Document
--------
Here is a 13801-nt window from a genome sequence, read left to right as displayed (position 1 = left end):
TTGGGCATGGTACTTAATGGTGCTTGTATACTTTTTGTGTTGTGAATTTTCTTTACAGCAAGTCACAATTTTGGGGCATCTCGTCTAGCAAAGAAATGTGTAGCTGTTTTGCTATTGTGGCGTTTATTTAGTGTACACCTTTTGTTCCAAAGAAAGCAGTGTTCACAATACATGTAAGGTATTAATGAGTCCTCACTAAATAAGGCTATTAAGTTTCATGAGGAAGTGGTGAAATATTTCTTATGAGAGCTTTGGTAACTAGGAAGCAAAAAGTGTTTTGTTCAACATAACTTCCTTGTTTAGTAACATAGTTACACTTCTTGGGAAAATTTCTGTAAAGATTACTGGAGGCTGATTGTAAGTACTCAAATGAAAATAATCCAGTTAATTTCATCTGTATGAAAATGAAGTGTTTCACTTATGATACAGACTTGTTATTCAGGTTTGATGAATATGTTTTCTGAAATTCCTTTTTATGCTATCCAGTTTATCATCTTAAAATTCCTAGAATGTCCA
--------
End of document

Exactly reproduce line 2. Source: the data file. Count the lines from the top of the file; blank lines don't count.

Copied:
TTGGGCATGGTACTTAATGGTGCTTGTATACTTTTTGTGTTGTGAATTTTCTTTACAGCAAGTCACAATTTTGGGGCATCTCGTCTAGCAAAGAAATGTGTAGCTGTTTTGCTATTGTGGCGTTTATTTAGTGTACACCTTTTGTTCCAAAGAAAGCAGTGTTCACAATACATGTAAGGTATTAATGAGTCCTCACTAAATAAGGCTATTAAGTTTCATGAGGAAGTGGTGAAATATTTCTTATGAGAGCTTTGGTAACTAGGAAGCAAAAAGTGTTTTGTTCAACATAACTTCCTTGTTTAGTAACATAGTTACACTTCTTGGGAAAATTTCTGTAAAGATTACTGGAGGCTGATTGTAAGTACTCAAATGAAAATAATCCAGTTAATTTCATCTGTATGAAAATGAAGTGTTTCACTTATGATACAGACTTGTTATTCAGGTTTGATGAATATGTTTTCTGAAATTCCTTTTTATGCTATCCAGTTTATCATCTTAAAATTCCTAGAATGTCCA